In a day and age when social media threats are commonplace, it is becoming increasingly important for law enforcement agencies to monitor social media for everything from criminals boasting about crimes they have committed to threats outlining crimes they are going commit.
When you take a step back and think about social media threat monitoring as a whole, it’s all about understanding peoples’ interests and intentions while connecting the dots. What they post at any given time provides a limited picture of who they are, and what interests them is even more valuable from an intelligence perspective because many times actions are influenced by outside sources (i.e. ISIS).
One tip for law enforcement agencies monitoring social media channels is to focus initially on a potentially threatening message, but also focus heavily on the poster’s interests: who they follow, what content they comment on or like, if they use the same name/handle on other sites that could provide valuable intelligence, etc. Take that data and think outside of the box (aka social media), which is something most agencies struggle with.
For example, let’s say an individual posts a threatening message on Twitter but their past tweets and profile provide no clues as to who they are or what their intentions are. Then it’s time to break out of social media and run a search in Google to see where else their name might be mentioned. They could have posted threatening comments on blogs using the same name, but you would never know unless you perform a deep dive. Be sure to use quotation marks to pull exact matches.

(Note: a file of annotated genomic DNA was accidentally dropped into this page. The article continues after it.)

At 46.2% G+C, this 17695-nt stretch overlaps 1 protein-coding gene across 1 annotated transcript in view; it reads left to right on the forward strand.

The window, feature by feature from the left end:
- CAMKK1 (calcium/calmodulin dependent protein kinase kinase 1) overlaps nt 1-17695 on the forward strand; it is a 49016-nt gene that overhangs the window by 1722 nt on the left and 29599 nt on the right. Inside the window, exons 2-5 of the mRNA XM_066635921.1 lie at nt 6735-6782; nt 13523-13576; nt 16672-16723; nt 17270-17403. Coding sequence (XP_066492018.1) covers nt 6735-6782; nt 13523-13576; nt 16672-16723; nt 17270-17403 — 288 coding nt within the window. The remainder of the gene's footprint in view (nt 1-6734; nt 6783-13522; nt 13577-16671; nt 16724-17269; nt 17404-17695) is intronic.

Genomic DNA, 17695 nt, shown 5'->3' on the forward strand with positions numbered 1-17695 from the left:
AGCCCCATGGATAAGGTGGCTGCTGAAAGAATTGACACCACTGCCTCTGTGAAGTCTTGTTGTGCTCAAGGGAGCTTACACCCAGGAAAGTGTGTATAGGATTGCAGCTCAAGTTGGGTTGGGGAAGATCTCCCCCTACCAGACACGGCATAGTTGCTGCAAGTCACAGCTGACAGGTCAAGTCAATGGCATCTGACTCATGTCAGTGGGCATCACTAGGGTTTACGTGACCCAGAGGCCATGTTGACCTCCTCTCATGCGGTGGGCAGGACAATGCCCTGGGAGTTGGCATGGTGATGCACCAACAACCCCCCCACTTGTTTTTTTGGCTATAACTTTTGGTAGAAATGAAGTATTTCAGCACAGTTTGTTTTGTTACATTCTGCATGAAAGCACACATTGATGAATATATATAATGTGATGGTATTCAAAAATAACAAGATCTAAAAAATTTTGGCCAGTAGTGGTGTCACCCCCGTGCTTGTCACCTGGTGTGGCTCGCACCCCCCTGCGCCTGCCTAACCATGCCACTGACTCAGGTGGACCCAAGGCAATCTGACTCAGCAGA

Taking the scenario one step further, what if Google returns no results and you’re in the dark? Then try running a backlink report on their Twitter profile to see if any other websites link to it. They could have signed up for an anti-police message board (forum) and entered their Twitter name in their profile during the signup process, which would create a backlink to their Twitter profile URL. I can guarantee most criminals aren’t familiar with tools used for search engine optimization (SEO) research, so many mistakes will be made that give law enforcement a competitive edge.
Aside from reactive monitoring efforts that are performed once potential threats come to light, one of the biggest challenges law enforcement faces is sifting through millions of social media posts to proactively identify threatening messages, assess just how credible the threats are, and respond effectively. A vast majority of social media threat assessment is done after being notified of such communications, but not before, which is something that has to change.
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